Sonia is mentioned in the Publishers Weekly Jan. 27, 2022, pre-publication review of the book as one of a trio of women who spearheaded the fight. (Read the review.)
The Washington Post selected this book as one of the 50 top nonfiction books of 2022. (Read the article.)
- On Aug. 26, 2021, Growing Bolder, an organization for and about seniors, put an article about Sonia on its website.
- On Aug. 14, 2020, SRQ magazine in Sarasota had an article about Sonia by Andrew Fabian entitled "Foot Soldier for Women's Rights Retells Stories From the Front Lines."
- On July 24, 2020, there was an article in Sarasota Magazine by Kay Kipling about Sarasota's celebration of the centennial of suffrage, which mentioned Sonia twice.
- Article in Town and Country magazine of April 19, 2020, about the history of the ERA begins with a quote from Sonia.
- On Apr. 2, 2019, author Pamela S. Nadell's book, America's Jewish Women: A History From Colonial Times to Today, was published. Ms. Nadell interviewed Sonia for the book, and Sonia is included in it. The New York Times' Mar. 29, 2019, review of the book included the following statement: "From Betty Friedan to Sonia Pressman, Bella Abzug and Gerda Lerner, Jewish women had an outsize role in the feminist struggle."
- The November 30, 2018, issue of the Washington Post contained a column by Petula Dvorak about the ERA and Sonia's comments on it.
- In its October 2018 issue, Sarasota's newspaper, West Coast Woman, announced Sonia's Oct. 24, 2018, talk to the Sarasota chapter of AAUW.
- The Washington Post has a newsletter that explores identity and culture in America called About US, which included Sonia on July 13, 2018.
- On Dec. 20, 2017, Sonia was featured on the cover of the Sarasota section of the Sarasota Herald-Tribune with regard to her talk scheduled for Jan. 11, 2018, to the Ladybugs, the Sarasota chapter of the Ninety-Nines, an international organization of women pilots founded in 1929. The local chapter was founded a year ago.
- From Nov. 9 through 11, 2017, the Sarasota Herald-Tribune's website contained the following article about a talk Sonia was due to deliver at the first anniversary of the Sarasota chapter of the Ninety-Nines, an international organization of female aviators that was founded in 1929.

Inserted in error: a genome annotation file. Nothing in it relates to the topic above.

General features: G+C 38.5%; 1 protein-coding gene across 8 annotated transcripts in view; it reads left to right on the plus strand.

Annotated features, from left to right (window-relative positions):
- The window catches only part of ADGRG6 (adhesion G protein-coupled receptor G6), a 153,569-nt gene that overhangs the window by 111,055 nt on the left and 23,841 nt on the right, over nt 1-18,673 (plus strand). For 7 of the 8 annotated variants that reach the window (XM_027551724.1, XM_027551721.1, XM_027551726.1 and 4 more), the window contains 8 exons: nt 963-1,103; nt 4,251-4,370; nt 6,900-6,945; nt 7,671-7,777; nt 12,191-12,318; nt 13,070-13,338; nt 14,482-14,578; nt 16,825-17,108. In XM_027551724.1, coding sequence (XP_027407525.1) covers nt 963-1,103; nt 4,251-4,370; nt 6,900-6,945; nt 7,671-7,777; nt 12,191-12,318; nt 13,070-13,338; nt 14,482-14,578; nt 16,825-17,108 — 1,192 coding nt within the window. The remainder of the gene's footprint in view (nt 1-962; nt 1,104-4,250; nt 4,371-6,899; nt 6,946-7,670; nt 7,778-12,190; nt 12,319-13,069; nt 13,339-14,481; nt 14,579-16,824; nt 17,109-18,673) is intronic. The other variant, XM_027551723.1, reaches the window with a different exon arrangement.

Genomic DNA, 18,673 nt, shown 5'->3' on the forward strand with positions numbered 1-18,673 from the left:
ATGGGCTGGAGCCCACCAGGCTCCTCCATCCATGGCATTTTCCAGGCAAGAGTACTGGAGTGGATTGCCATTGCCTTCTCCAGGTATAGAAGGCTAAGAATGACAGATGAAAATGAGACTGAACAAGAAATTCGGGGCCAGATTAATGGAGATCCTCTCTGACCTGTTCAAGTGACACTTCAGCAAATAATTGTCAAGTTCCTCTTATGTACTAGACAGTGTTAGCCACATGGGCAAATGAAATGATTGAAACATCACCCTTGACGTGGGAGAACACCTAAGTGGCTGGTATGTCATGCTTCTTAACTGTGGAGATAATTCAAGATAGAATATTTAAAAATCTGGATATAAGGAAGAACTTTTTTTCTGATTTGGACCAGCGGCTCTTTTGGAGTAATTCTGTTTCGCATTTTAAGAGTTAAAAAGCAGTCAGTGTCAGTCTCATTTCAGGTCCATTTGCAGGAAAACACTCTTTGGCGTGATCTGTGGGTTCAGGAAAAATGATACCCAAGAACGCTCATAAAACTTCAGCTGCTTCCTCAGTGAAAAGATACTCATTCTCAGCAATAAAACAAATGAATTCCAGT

- In the Jewish Women's Archive blog of July 27, 2017, in the entry, "Combatting Sexual Harassment and Assault in Schools," by Sara Lebow, Esther Warkov, co-founder and co-executive director of SSAIS (Stop Sexual Assault in Schools), refers to Sonia as a senior mentor and a "distinguished feminist lawyer."
- On July 1, 2017, SSAIS (Stop Sexual Assault in Schools) issued its Final Report on its action under an AAUW Community Action Grant Awarded to Stop Sexual Assault in Schools 2016-2017. Sonia is one of seven women quoted at the beginning of the report, as follows:
Two of the critical areas in gender discrimination today are sexual harassment and sexual assault. Most of the attention has, however, been focused on college and university campuses. SSAIS is performing a vital service in fighting sexual harassment and assault in an otherwise forgotten area: K-12. “Sexual Harassment: Not in Our School!,” using experts and student activists, sets forth the applicable law in this area and suggests ways in which families, students, school administrators, faculty, and the community can fight this scourge in grades K-12. -Sonia Pressman Fuentes, attorney, co-founder National Organization for Women
- Sonia in Jewish Women's Archive quiz.
- On Mar. 1, 2017, in its blog, the Jewish Women's Archive for Women's History Month recognized Jewish women lawyers and researchers of second wave feminism, of whom Sonia was one.
- Minnah Stein, a 16-year-old student at Sarasota's Pine View School for the gifted, mentions Sonia in her blog post about the Violins of Hope program brought to Sarasota by the Jewish Federation of Sarasota-Manatee. Minnah's picture is at the end of her post.
- On Jan. 26, 2017, Sonia's friend and mentee, Minnah Stein, a 16-year-old student at Sarasota's Pine View School for the gifted, blogged about Sonia's escape from Nazi Germany in 1933.
- Sixteen-year-old feminist activist and fighter against sexual assaults in schools, Minnah Stein, describes participating in the Women's March (attended by 10,000) in Sarasota, FL and dedicates her first picture to Sonia.